The photographer and remaining peacefolk (myself included) tried to salvage the situation by doing a simulated march -- essentially a posed picture where the 9 of us walked across the street a couple times. Nobody was really happy about it, and the march's organizers lectured the photographer to make sure the caption was going to accurately reflect what the photo was (i.e., that it wasn't the real, full-blown march).
Instead, I offered my photos as a possibility. The photographer was understandably reluctant about it, and when I offered at first I let him take a pass. But after we did the posed pictures I mentioned, I didn't feel at all good about leaving it at that, and I pressed him harder on how to get my pictures considered instead. The newspaper's office is closed on Sundays, so I knew I wouldn't be able to get mine in on time unless I found the way in. Eventually, the photographer said I could follow him there, and to make a long story short...well, here you go -- they used one of mine.
The page will go into the archives (and require a fee) after a while, so here's the pic and caption for posterity:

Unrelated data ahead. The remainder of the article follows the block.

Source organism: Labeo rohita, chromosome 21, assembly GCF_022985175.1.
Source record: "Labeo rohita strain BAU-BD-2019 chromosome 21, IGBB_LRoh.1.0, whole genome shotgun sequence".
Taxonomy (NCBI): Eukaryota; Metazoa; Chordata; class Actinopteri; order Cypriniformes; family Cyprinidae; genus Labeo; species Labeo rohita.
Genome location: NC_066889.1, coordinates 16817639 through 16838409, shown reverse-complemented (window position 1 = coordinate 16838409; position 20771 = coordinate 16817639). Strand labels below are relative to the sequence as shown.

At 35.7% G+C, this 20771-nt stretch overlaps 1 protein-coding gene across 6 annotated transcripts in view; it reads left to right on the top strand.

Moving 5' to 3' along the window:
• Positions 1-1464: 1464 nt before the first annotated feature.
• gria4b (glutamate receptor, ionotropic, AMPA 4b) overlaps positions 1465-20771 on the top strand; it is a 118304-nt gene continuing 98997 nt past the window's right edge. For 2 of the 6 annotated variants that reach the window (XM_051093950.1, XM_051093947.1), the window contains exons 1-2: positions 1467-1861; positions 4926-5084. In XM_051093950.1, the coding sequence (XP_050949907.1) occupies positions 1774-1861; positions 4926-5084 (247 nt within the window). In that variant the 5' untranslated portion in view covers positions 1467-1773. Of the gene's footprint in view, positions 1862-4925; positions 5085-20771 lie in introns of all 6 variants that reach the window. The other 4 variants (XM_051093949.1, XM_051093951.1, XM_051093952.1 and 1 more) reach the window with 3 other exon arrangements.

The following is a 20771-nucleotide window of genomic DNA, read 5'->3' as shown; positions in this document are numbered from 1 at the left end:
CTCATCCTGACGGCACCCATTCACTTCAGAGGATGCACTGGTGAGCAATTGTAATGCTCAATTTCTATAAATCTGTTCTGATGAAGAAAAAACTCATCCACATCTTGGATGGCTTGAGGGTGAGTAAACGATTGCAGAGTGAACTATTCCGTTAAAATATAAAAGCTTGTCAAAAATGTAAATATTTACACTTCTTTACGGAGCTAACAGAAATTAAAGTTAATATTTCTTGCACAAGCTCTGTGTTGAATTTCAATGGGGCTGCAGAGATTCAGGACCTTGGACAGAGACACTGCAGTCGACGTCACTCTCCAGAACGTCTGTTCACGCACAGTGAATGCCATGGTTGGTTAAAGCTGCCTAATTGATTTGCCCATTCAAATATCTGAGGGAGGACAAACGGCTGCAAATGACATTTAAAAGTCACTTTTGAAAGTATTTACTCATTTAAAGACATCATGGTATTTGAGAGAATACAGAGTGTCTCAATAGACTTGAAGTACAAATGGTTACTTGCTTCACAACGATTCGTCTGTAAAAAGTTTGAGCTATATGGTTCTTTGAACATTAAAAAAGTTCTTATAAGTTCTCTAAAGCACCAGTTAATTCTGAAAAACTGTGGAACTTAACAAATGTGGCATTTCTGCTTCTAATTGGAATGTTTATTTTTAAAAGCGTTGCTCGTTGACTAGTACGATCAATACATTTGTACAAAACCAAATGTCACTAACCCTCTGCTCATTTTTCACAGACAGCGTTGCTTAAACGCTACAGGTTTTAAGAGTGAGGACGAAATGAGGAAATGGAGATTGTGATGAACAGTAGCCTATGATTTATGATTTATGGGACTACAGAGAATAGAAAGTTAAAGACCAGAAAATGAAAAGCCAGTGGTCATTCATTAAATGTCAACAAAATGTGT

Protesting for Peace
About 100 peace advocates march along Church Street in Grass Valley as part of the "Sunday Stroll for Sanity." The march is in response to "the country moving into war as if there is no dissent," said Diane Rosner, organizer of the march.
They dissed me on the credit, which surprises me because I typed in the caption and credit at the paper myself. It's no big deal -- my concern was getting an accurate picture published, not expanding my photojournalism fame -- but it's weird. The caption is exactly as I typed it, but my name got lost in the mix somewhere I guess. I suppose it could be that the staff rubbed me out out of jealousy, but I'd like to assume the best. I can prove I took it, in case you don't believe me -- here's the original.
I've been unavailable for the past couple days because my company's web site has been having uptime problems, and that's a major no-no. We have a pretty constant presence of people discussing things at our site, and many of them spend time there basically all day, every day. So any downtime results in immediate and extended frustration of our members. I've been spending a lot of time dealing with that. Also, I had this message almost ready last night, then lost my DirecWay Internet connection for a few hours. Thus, the recent gap in my messages.